WRITING STYLE: 4/5
ENTERTAINMENT QUOTIENT: 3.5/5
Confusing as it sounds, the name Nalini Jameela does comes from two different origins. The fact that the author does not identify herself with one religion, speaks a lot about how she also cannot identify herself with her people, her caste, her kind and her kith and kin.
Tragic as it is, the tale of all sex workers, in a country like ours, remains just the same as it was in the pre-independence era.
Once bound by shackles of the ruling class, they are now bound by even worse – manacles of poverty, social stigma and unacceptance.
Where many such women shy away and live a life of seclusion, Nalini Jameela has set forth an example of self-acceptance and unexceptional valour by writing, The Autobiography of a Sex Worker which have been hailed as one of the most sensational and controversial books in Malayalam literature.
First written in Malayalam, this book became an overnight hit and soon found its way to cater to a greater audience when it was first translated and published in English.
However, one should not be misled by the controversial sounding title, because what the book really contains is a simple story of an ordinary Indian woman who happens to have chosen an unconventional occupation as a source of her livelihood.
How such a woman is no different from any other Indian woman, and how easily anyone can be hoodwinked into choosing such means of living, are the two most basic questions which this book will make you reflect upon.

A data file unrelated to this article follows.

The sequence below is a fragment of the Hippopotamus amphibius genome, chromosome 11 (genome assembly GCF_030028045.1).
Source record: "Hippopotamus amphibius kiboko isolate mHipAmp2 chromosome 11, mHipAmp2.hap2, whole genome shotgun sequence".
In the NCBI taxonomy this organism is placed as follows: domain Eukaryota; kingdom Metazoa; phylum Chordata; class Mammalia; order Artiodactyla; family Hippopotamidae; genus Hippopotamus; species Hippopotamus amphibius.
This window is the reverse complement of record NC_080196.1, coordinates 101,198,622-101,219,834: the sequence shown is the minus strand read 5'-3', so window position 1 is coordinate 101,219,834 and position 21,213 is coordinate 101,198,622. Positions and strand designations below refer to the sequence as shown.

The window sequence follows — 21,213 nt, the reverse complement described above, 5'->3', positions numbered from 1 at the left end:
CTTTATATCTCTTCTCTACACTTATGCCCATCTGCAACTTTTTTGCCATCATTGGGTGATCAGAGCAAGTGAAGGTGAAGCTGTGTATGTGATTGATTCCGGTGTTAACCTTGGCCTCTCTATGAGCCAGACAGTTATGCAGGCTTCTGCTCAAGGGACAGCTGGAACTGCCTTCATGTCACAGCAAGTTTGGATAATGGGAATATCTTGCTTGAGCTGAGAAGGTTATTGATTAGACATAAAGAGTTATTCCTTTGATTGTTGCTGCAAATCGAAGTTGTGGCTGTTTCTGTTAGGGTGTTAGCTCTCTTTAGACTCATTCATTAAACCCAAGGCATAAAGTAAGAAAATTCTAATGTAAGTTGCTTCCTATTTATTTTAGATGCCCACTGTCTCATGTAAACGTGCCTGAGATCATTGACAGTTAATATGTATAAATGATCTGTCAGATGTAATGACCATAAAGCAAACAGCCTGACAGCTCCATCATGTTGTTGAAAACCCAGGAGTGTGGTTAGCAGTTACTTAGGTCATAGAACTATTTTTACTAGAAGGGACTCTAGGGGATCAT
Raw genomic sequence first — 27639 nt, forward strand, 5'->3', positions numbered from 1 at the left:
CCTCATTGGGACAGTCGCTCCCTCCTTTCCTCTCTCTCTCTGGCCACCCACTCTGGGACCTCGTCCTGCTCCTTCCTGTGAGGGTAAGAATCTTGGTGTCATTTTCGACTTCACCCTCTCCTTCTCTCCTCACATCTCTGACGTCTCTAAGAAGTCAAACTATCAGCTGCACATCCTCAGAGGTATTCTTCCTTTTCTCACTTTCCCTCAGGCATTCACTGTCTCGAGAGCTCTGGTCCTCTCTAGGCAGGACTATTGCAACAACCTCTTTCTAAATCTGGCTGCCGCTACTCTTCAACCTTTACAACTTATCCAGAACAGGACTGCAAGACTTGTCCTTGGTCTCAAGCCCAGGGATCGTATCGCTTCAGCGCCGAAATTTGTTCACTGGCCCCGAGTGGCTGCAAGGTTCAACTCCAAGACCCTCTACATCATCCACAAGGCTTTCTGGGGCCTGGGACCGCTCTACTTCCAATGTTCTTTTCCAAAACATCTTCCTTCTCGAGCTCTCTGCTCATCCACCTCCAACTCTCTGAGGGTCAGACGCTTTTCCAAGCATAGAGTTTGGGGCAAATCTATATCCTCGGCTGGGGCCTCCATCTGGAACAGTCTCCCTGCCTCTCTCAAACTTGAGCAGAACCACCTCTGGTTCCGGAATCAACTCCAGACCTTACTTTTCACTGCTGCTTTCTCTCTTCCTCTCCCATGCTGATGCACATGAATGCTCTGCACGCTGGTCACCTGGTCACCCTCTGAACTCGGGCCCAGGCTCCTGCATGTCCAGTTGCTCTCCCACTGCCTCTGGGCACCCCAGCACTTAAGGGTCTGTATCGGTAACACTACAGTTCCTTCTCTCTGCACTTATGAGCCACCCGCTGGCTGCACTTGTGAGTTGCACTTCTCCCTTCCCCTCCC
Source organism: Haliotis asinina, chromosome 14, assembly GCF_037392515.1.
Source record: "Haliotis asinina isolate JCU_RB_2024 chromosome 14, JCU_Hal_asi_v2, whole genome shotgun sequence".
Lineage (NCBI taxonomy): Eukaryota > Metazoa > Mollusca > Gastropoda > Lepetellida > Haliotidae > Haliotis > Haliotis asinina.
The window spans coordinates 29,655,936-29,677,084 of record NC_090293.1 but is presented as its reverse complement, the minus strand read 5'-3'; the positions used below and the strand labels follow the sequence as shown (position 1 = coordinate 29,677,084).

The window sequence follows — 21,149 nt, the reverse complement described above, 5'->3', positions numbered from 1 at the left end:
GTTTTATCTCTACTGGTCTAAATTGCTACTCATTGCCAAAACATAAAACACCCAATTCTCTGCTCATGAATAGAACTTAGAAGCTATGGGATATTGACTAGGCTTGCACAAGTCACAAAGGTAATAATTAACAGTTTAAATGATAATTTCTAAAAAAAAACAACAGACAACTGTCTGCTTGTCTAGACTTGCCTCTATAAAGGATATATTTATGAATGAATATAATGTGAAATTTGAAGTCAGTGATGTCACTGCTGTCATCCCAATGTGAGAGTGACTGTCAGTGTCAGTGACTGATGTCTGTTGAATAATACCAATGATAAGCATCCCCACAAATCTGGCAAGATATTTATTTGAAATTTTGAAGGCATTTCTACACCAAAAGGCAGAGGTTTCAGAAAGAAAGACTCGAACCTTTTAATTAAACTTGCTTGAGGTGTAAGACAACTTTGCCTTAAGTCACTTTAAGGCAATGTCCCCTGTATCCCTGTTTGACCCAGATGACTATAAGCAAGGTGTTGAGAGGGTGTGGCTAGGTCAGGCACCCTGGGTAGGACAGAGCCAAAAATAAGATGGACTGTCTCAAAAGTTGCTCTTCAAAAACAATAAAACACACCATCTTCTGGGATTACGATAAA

Considering my own perception of the book, when I first picked it up at a Flipkart sale, I can surely say that even I was misled by the title. The lesson learnt from this is summarized by this old, but still relevant saying, never judge a book by its cover.
To say so, for cravers of some high drama masala or scandalous thrill, this book will be nothing but disappointing.
For those who expect the real story, and on that note, even a boring one, which is full of nothing but reality, The Autobiography of a Sex Worker is surely a good pick.
It is a candid and outspoken memoir of a girl who started as a worker in a clay mine, got married and settled into a household and much later became a sex worker in order to ensure the survival of her child.
It offers deep insights into the way a woman without a husband is still looked down upon and treated by our society. It also offers a deep understanding of the ways of this industry in earlier times.
For those of us, who crave for inspirational reads, this is a story of a woman who was never content with the way she was treated. She stood up for all that was wrong and for the benefit and betterment of other women in her profession.
This is well illustrated towards the end of the book when Nalini becomes a social worker and supports an NGO who works towards the same goal.
Overall a good read, I recommend it to anyone who can stomach a dull but true story.